The Super Bowl cycle creates marketing opportunities

With the game now behind us, brands, PR professionals, and advertising executives are scrambling to capitalize on our country's favorite sporting event.

This year's Super Bowl was a great game and one of the most memorable in history because of one word: blackout!

With the game now behind us, brands, PR professionals, and advertising executives are scrambling to capitalize on our country's favorite sporting event.

The people who will best capitalize on the Super Bowl in the weeks and months ahead are those who starred in the game: Joe Flacco, Jacoby Jones, the Brothers Harbaugh. This will come in the form of endorsement deals and new, lucrative contracts. 

Some very smart brands jumped right on the blackout in real time and had some fun with it, such as Oreo and Tide. In the coming months and again when football re-enters our minds full-time, there will be opportunities for some brands to take advantage of the big game and the blackout, but this will come in the form of clever advertising and TV spots. 

From a PR perspective, the window shuts rather quickly, but can stay open a little longer because of the blackout. That said, pitchers and catchers report to spring training in about ten days. That is when football will drop out of our nation's minds, for the most part, until the NFL Draft and the start of training camp, so getting creative is a must.

Next year's Super Bowl will be in the largest media market in the world, just outside of New York City. There is an opportunity now, and again when football season restarts, to get in front of the story and talk about what lessons were learned during this year's game and what proactive steps are being taken to make sure this doesn't happen at Met Life Stadium a year from now.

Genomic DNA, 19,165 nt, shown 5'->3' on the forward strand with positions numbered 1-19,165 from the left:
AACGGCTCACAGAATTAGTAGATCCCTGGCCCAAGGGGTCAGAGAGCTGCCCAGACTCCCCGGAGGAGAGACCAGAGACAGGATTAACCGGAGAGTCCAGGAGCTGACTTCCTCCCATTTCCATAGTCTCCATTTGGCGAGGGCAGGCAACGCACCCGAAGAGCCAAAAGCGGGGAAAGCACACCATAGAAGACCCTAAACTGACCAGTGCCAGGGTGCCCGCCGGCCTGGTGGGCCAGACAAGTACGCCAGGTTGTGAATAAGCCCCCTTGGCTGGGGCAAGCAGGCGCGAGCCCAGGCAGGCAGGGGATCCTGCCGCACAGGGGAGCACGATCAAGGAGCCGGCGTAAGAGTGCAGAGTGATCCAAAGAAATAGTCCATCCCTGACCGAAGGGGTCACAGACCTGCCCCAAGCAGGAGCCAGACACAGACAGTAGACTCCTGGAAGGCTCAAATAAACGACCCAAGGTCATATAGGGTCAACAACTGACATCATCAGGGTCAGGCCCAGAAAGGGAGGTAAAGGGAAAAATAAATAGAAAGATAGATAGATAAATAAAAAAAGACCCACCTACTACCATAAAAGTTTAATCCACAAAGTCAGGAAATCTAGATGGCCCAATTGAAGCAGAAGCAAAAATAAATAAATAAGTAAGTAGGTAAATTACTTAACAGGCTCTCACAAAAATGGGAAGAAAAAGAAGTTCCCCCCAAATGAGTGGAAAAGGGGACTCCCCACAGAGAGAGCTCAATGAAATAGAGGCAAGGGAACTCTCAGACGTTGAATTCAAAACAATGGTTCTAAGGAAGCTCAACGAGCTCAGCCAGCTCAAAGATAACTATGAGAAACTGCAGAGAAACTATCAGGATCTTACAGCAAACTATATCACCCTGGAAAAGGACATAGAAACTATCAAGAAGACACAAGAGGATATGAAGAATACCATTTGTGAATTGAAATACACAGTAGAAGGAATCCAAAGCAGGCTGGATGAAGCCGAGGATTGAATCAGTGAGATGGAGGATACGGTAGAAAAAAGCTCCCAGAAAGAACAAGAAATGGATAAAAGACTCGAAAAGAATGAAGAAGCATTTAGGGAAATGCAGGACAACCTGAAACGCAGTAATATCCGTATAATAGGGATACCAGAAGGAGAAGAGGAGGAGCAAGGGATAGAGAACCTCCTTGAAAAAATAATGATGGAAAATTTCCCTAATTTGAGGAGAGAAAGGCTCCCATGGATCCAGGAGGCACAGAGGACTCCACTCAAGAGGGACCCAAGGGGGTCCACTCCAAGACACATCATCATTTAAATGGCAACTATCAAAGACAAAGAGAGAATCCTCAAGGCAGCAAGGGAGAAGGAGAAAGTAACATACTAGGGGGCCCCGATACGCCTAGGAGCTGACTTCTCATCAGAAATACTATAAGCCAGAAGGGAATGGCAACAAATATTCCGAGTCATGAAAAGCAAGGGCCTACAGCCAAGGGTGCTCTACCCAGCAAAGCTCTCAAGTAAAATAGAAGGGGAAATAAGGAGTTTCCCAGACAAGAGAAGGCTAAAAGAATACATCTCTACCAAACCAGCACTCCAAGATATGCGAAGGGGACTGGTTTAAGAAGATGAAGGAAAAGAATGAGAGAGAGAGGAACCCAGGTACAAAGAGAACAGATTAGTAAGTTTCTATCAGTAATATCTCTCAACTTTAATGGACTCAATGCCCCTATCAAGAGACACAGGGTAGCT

This could also dovetail into an opportunity for other technology brands to get some attention. New Jersey will be very cold next February and the stadium isn't enclosed. This will make for a unique Super Bowl in many ways, and the question of what is being done to keep fans and players warm and safe in these conditions will be asked and examined. We hear there is a lot of discussion about this behind the scenes. With the NFL's blessing, it could be a PR coup to bring those private talks to the public and make football fans aware of the steps being taken to make this controversial Super Bowl a success despite the elements.

That aside, capitalizing on the recent Super Bowl will be more of an advertising play than a public relations one. Had there been a brand that “saved the day” and got those lights back on, that company would be making the talk show rounds and watching their stock price rise.

Sure, there were the usual post-game assortment of talking heads from former players to executives giving their theories on whether or not the blackout slowed the momentum of the Ravens (conspiracy theorists unite!) but for the most part, there weren't any unique PR opportunities coming out of this event. 

We live in a social media, 24-hour news cycle, and most of the country has already moved on and turned their attention to the crack of the bat… for now. Creative PR people will find opportunity in the weeks and months ahead to bring their clients to the forefront. Football is America's game and America is the land of opportunity!

John Maroon is president of Maroon PR.

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